Discover the off the track things to do in France you should do even if you cannot find them in the tourist guide, they are so worth doing.
It is too easy and simple to read a typical tourist guide and follow the top things to do in France. You might think you are safe you are going to have a great experience when visiting France. I do agree, there are things to do that guarantee great fun and experience with France however they also guarantee crowds, high prices and too many souvenir shops. So this time I wanted to present you a short but efficient list of the ,Top 10 underrated attractions to see in France which you cannot find in the tourist guide but they are worth doing!
Off the track Things to Do in France. The underrated attractions of France you need to see!
- Calanques of Marseille! And what you should do there? Swim, walk, admire! Why? Because Calanques are something exceptional. They are narrow, steep-walled inlets developed in limestone or dolomite. The area of Calanques is a wild and rugged terrain stretching from the ninth arrondissement of Marseille to the east towards Cassis, spanning 20 km in length and 4 km in width along the coast. It has been protected by a national park since 2012. It offers spectacular panoramas of the majestic white limestone cliffs and alluring azure blues as far as the eye can see. Definitely a thing to do and see in France.
- Charming villages of Alsace: Riquewihr or Ribeauvillé. Why them and what for? In order to stroll through the little towns which inspired the opening scene of Beauty and the Beast. I am sure you know this famous fairytale and so here in France you will have a real chance to feel like being in a fairytale of Disney. It is true, the fairytale has been inspired by the real villages of Riquewihr and Ribeauvillé located in the Alsace region of France, near the German border. The Alsace region has its’ share of cities and towns are full of charming architecture. While the entire region is picturesque, the villages of Alsace hold the most charm. I actually had a chance to visit those fairytales towns and more places in Alsace and here is my experience and recommendations.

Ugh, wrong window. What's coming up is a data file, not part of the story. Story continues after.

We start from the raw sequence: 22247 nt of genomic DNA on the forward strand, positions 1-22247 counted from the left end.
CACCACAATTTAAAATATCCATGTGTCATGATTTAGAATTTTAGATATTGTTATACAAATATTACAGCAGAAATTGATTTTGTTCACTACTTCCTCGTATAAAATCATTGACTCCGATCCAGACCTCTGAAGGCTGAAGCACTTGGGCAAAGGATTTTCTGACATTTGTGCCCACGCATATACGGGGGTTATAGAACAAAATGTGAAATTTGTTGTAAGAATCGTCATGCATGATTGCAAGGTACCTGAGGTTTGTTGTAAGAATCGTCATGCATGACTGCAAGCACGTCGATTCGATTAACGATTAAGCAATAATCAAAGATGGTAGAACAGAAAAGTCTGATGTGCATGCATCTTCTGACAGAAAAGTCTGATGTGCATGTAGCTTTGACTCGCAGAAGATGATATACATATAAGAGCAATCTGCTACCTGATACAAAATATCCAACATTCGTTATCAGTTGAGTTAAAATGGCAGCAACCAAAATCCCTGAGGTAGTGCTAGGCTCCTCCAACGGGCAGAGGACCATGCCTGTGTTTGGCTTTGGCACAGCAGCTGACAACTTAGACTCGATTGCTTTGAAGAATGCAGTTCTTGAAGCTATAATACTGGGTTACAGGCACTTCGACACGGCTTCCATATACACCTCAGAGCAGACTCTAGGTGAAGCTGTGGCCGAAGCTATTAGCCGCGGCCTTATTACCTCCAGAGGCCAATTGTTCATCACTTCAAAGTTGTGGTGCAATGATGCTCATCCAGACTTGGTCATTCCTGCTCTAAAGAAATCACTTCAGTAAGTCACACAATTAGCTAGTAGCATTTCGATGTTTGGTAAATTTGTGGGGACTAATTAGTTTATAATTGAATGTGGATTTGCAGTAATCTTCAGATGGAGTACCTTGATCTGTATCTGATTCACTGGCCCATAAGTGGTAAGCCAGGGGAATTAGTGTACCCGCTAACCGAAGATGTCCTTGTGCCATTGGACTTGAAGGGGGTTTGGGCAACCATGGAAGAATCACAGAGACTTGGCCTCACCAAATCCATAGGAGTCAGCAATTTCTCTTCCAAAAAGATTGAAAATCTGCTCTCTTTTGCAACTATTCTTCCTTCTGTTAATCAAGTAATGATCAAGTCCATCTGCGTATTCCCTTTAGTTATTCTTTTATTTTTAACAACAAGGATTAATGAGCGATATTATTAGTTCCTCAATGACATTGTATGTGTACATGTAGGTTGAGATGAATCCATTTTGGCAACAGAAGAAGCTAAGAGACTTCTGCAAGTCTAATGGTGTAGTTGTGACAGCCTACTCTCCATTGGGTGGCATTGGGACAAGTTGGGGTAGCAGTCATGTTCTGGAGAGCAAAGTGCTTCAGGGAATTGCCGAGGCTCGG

- The Forêt de Fontainebleau. Located only sixty kilometres southeast of Paris, in the southwestern part of the department of Seine-et-Marne. And what this French attraction can offer us? Well, again a lot! It is a large forested area of 250 km2, well provided with hiking trails, and marked with rocky outcrop. In the heart of this area there is the village of Barbizon, once the mecca of landscape artists. In the rural west and the east of the region, there are other small villages and farming communities, maybe you heard of Fontainebleau and Avon? Super place for hiking, relaxing and stunning views.
- Diagonal of emptiness. The mountains of the Auvergne – the largest volcanic massif in Europe, the regions of France that lie in a large arc running from the Ardennes in the northeast, to Aquitaine in the southwest. It covers about half of the territory of France. Interesting: why empty? Because several departments in this area have a population density lower than 40 inhabitants per sq. km. They include most of the Massif Central mountains, for example the Lozere department has just 15 people per km². So it looks like it is a quiet, undiscovered part of France yet so beautiful that should be explored by you…if you like nature a bit.
- La Cave aux Sculptures, Dénezé-sous-Doué, France. This is the Cave of Sculptures which seems to be a big mystery of French history. Over 400 hundreds of characters are carved in a “troglo”, a true comic cartoon caricatures of the old time. The figures are shaped into the soft limestone surfaces of the caves’ walls, floors, and ceilings. The sculptures are believed to come from the late 1600s, but little is known about their origin. The identity of the sculptors and the aim behind the work remain a mystery. The figures themselves are often described as caricatures and some are believed to represent and even satirize various public figures of the era. Very interesting to see…